An internal Investigative committee charged with assessing evidence of institutional doping in Russia has supposedly found no proof and attempted to pin the blame solely on former Moscow Laboratory director Grigory Rodchenkov.
They have vowed to launch a formal request to extradite Rodchenkov back from United States so that he can face charge for abuse of office.
There appears no prospect of this happening, however, given how Rodchenkov is currently in a witness protection programme and that Russia and the US have no extradition treaty.
International Olympic Committee (IOC) honorary member Walther Tröger, however, has demanded that Russia be banned from Pyeongchang 2018 in order to deliver a strong anti-doping deterrent.
Tröger, a former German Sports Federation President who served 21 years as an IOC member between 1989 and 2010, blamed the IOC's reluctance to issue a stronger sanction on personal relationships between his fellow German, IOC President Thomas Bach and Russian leader Vladimir Putin.
"The IOC should exclude Russia from the Winter Games under the current state of knowledge, and the damage caused to the Olympic Games at the Winter Games in Sochi is too great," the 88-year-old was quoted as saying on Spox.com in Berlin.
"The problem lies between [Vladimir] Putin and Bach, between the IOC and the supporters of Russia."
The IOC's Schmid and Oswald investigations were convened last year following the World Anti-Doping Agency (WADA)-commissioned McLaren Report publishing evidence into possible doping and sample tampering at Sochi 2014.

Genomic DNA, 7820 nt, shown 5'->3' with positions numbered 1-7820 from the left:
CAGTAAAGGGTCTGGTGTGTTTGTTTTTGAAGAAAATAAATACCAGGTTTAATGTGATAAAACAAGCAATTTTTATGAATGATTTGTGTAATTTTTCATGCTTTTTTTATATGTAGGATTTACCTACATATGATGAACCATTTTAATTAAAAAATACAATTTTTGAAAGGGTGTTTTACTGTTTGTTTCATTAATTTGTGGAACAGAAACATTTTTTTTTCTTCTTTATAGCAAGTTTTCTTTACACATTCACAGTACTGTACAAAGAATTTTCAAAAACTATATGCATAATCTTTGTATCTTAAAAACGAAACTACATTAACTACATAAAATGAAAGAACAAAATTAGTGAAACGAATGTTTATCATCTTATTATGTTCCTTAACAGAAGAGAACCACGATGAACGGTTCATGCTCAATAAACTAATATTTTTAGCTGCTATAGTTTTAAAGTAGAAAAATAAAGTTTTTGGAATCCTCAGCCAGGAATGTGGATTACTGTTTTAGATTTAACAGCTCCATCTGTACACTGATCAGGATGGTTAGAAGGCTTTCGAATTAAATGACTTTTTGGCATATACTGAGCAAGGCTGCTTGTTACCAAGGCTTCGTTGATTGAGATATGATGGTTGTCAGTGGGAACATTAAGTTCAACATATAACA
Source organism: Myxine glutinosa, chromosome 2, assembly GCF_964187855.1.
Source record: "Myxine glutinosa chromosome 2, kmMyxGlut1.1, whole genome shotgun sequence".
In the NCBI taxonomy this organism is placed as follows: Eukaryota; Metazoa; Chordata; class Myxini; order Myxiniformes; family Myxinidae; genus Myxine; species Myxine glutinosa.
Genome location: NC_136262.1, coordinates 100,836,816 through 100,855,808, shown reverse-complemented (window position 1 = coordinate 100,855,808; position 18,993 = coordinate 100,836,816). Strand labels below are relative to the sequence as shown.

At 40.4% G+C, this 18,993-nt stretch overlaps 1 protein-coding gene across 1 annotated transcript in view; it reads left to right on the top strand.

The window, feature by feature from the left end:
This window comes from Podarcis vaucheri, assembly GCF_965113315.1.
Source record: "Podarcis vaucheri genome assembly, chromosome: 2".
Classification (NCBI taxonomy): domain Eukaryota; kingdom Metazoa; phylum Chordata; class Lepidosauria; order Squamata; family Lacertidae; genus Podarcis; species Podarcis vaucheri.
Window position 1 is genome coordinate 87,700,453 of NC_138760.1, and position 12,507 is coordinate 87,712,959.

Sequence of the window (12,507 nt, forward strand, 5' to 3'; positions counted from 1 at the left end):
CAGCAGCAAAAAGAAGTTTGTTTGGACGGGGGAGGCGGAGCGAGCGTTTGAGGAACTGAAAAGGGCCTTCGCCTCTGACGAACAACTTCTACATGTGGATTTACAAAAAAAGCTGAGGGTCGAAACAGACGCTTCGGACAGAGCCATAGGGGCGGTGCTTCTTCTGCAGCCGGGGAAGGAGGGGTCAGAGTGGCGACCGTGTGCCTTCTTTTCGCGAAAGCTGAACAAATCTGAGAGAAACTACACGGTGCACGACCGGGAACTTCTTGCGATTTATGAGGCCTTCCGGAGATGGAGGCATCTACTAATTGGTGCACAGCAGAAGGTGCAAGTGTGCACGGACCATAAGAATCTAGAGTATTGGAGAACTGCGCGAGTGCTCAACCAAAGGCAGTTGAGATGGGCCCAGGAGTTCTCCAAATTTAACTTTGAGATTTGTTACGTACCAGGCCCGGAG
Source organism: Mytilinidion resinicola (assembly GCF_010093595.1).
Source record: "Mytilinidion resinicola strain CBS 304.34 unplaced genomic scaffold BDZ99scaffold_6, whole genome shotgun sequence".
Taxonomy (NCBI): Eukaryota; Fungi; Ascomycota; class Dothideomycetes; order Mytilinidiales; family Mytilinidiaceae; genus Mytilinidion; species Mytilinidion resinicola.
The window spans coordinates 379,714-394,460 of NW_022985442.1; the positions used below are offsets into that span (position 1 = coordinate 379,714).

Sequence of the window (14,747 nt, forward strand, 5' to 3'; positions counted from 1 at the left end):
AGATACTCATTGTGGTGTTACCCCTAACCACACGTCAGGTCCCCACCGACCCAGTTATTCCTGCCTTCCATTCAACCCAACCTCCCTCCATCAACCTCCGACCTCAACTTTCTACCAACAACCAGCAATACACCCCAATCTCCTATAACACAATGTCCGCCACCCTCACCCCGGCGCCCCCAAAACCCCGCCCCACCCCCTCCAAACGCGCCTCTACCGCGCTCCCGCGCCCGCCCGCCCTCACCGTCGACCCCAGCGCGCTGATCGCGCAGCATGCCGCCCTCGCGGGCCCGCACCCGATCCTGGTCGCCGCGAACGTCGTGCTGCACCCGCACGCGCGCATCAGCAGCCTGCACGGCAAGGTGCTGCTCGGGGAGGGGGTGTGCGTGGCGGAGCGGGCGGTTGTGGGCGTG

It is hoped that both probes will be finished in time for a final IOC decision during an Executive Board meeting scheduled to take place here on December 5 to 7.
Russian Sports Minister Pavel Kolobkov was here in Lausanne for meetings with IOC officials today.
The internal Russian probe, which has not been published in full, and is not expected to have any on the IOC verdict.
The McLaren Report claimed that individuals from the FSB security services, the Russian Olympic Committee and the Sports Ministry, including former Sports Minister and current Deputy Prime Minister Vitaly Mutko, were involved in some way.
"The committee denies the arguments of the independent WADA expert McLaren, about the substitution of positive doping samples of Russian athletes for negative ones, at the Olympic Games in the anti-doping laboratory in Sochi, as well as the existence in Russia of some state doping programme to win the maximum number of medals for Russia," Investigative Committee spokesperson Svetlana Petrenko told the Sputnik news agency.
"The investigators have questioned more than 700 athletes, coaches, medical workers of the Russian national teams living across the whole territory of Russia, employees of the All-Russian Sports Federations, the Centre for Sports Training of the Russian National Teams, Russian Anti-Doping Agency and the Anti-Doping Centre.
"But none of them have confirmed the existence of a state doping programme,"